Formula One by its very nature thrives on routine. The drivers train by driving thousands of times around the same tracks or on simulators and pit stops are practised an equally mind-boggling number of times. This routine even extends to many of the sport's ancillary initiatives such as its charity fund-raising efforts which usually involve drivers signing portraits of themselves or their helmets and overalls. That all changed last month with the première of an innovative new project called Zoom which has never before been attempted in any sport, let alone F1. Fans now have a chance to see what all the fuss was about.
Zoom was the brainchild of Pitpass' business editor Christian Sylt and it is run by his F1 business consultancy Formula Money along with Influence the marketing company started by Alistair Watkins, son of F1's former chief medical officer, the late Sid Watkins.
Sylt figured that rather than auction off signed photos of the drivers for charity, it would be more interesting for them to take photos themselves and sign them in order to raise funds. Sylt got Great Ormond Street Hospital on board as the charity partner and F1's boss Bernie Ecclestone endorsed it. Armed with this, Sylt used his contacts to get all the drivers and team bosses to provide photos of whatever they wanted and the end result was eye-opening.
Pitpass is a media partner of Zoom and as we reported, the photos in the auction gave a genuine insight into the private lives of the drivers. They ranged from Jenson Button's view of the pit wall to Mark Webber's pet dogs and the view from Peter Sauber's lounge window. They were auctioned off at a gala event last month with around 200 guests in attendance including Damon Hill, Eddie Jordan, James Hunt's brother David, photographer Keith Sutton, FOTA's secretary general Oliver Weingarten, Red Bull Racing's head of brand Anthony Ward and representatives of some of the wealthiest team owners in F1. In addition, there were wealthy collector types and flying the flag for celebrity F1 fans were former England footballer Ledley King and Dragon's Den star Duncan Bannatyne.
The photos sold on average for £450, the best-seller being Schumacher's driver's eye view from the seat of his Mercedes in the pits.
The seven-time World Champion said "I am delighted that my 'the office' photograph fetched so much for this very worthwhile cause. The image encapsulates F1 for me; the cockpit is where I feel completely at home and everything else is second nature. Great Ormond Street Children's Charity has a strong link to our sport and I was glad to be able to support them through the Zoom auction."
His photo went for a whopping £2,500 with several potential buyers in the room being driven up by a phone bidder from California who eventually got the photo. Although this is likely to be out of the price range of the average fan, there is now an affordable way to get a piece of the action.
Dennis, the publisher of motoring magazines such as Octane and Evo, has recently released the licensed Zoom book which contains all the photos taken by every F1 driver and team boss as well as an introduction written by Ecclestone. The book comes in A4 format and is officially known as Through the eyes of Formula 1: Personal images and insights from the stars of F1 Racing.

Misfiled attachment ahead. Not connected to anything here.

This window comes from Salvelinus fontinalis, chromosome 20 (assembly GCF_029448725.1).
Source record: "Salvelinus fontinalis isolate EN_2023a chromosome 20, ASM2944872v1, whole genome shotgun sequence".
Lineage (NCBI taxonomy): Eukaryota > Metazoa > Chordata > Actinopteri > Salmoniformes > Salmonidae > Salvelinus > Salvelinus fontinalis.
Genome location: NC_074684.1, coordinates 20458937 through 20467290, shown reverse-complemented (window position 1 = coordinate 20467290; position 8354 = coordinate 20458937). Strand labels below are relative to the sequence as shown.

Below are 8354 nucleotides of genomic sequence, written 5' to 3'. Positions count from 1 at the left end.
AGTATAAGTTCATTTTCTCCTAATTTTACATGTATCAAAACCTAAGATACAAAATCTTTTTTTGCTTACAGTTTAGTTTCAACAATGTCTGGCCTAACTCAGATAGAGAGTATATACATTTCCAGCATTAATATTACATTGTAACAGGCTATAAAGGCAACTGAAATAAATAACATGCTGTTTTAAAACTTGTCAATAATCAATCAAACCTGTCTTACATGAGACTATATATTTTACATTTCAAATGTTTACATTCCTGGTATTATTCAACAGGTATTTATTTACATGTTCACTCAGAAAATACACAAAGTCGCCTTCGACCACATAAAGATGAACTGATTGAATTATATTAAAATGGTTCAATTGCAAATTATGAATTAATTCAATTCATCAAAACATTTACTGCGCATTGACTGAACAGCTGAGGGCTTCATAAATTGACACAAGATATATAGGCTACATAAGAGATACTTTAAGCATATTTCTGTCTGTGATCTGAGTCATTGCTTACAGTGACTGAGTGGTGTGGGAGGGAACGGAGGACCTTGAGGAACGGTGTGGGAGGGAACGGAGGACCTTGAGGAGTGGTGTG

The photo (above) may look like a school prize-giving but is in fact the handover of the first edition from Sylt to Ecclestone. Following the handover Ecclestone signed the page with his photo on it and over the coming months every F1 driver and team boss will follow suit. When all the pages have been signed the book will be sold at the 2013 pre-British Grand Prix auction which is also in aid of Great Ormond Street. The next Zoom auction in F1 will then take place in autumn 2013 and Sylt and Watkins are also branching the concept of athletes taking photos for charity out to other sports.
Short of owning the photos themselves, the book's A4 pages are the best way to spot the intricate details in them. You don't need deep pockets to buy it as the standard edition of the book costs £20 and went on sale last week in book shops worldwide with WHSmith and Waterstone's being the main stockists in the UK. In addition there is a leather-bound version which can only be ordered online and is limited to a print run of 250 copies. It costs £75 which may seem a lot but is a snip compared to another F1 book which has been getting coverage recently.
During the Indian Grand Prix a huge book called the F1 Opus was launched at the whopping cost of £2,000 each. The book tells the history of F1 through photos so it is far from unique in that respect. However, at 37kg it is certainly heavier than your average tome. It was due to be launched five years ago and, since then, the company which was originally due to publish it, Kraken Opus, went bust after a shortfall in funding. Two days after going into voluntary administration it was bought back by its owners including Karl Fowler a former Goldman Sachs derivatives and tax expert who, in 2005, set up the business that owned Kraken Opus.
The Zoom book is due to have an official launch after the end of the F1 season and Pitpass readers will soon get an opportunity to win copies of it in a competition. Anyone who has a personal favourite photo can also order prints of them from F1 memorabilia specialists Memento Exclusives. Our personal favourite, due to the sheer oddity of it, is Vitaly Petrov's photo of a giant earth-mover though we suspect it may not prove to be the most popular. Time will tell.
Check out the entire collection of pictures in the Zoom gallery, here.